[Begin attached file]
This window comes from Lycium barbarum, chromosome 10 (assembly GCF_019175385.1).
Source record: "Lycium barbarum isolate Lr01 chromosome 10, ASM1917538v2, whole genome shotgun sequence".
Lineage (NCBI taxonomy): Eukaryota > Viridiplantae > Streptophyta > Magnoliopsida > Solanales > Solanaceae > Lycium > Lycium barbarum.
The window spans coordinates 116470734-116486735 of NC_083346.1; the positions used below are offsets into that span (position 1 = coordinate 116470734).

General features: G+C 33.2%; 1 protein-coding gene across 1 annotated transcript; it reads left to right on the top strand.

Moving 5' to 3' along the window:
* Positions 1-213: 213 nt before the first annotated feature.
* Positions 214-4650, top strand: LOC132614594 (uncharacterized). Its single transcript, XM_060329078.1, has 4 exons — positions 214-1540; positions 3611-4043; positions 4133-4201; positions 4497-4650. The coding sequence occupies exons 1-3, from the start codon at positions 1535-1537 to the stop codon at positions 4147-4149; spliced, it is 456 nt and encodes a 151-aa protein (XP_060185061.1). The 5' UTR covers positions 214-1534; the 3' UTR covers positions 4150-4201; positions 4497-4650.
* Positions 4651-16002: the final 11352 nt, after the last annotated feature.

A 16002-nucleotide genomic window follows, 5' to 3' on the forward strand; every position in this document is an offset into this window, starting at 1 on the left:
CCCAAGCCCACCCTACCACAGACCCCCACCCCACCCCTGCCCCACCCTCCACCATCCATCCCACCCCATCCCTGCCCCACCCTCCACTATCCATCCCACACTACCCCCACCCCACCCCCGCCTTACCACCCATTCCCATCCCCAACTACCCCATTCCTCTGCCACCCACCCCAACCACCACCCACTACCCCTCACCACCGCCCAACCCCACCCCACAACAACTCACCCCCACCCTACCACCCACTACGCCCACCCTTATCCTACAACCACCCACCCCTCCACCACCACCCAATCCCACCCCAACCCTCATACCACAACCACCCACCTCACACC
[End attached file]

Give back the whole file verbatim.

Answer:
This window comes from Lycium barbarum, chromosome 10 (assembly GCF_019175385.1).
Source record: "Lycium barbarum isolate Lr01 chromosome 10, ASM1917538v2, whole genome shotgun sequence".
Lineage (NCBI taxonomy): Eukaryota > Viridiplantae > Streptophyta > Magnoliopsida > Solanales > Solanaceae > Lycium > Lycium barbarum.
The window spans coordinates 116470734-116486735 of NC_083346.1; the positions used below are offsets into that span (position 1 = coordinate 116470734).

General features: G+C 33.2%; 1 protein-coding gene across 1 annotated transcript; it reads left to right on the top strand.

Moving 5' to 3' along the window:
* Positions 1-213: 213 nt before the first annotated feature.
* Positions 214-4650, top strand: LOC132614594 (uncharacterized). Its single transcript, XM_060329078.1, has 4 exons — positions 214-1540; positions 3611-4043; positions 4133-4201; positions 4497-4650. The coding sequence occupies exons 1-3, from the start codon at positions 1535-1537 to the stop codon at positions 4147-4149; spliced, it is 456 nt and encodes a 151-aa protein (XP_060185061.1). The 5' UTR covers positions 214-1534; the 3' UTR covers positions 4150-4201; positions 4497-4650.
* Positions 4651-16002: the final 11352 nt, after the last annotated feature.

A 16002-nucleotide genomic window follows, 5' to 3' on the forward strand; every position in this document is an offset into this window, starting at 1 on the left:
CCCAAGCCCACCCTACCACAGACCCCCACCCCACCCCTGCCCCACCCTCCACCATCCATCCCACCCCATCCCTGCCCCACCCTCCACTATCCATCCCACACTACCCCCACCCCACCCCCGCCTTACCACCCATTCCCATCCCCAACTACCCCATTCCTCTGCCACCCACCCCAACCACCACCCACTACCCCTCACCACCGCCCAACCCCACCCCACAACAACTCACCCCCACCCTACCACCCACTACGCCCACCCTTATCCTACAACCACCCACCCCTCCACCACCACCCAATCCCACCCCAACCCTCATACCACAACCACCCACCTCACACC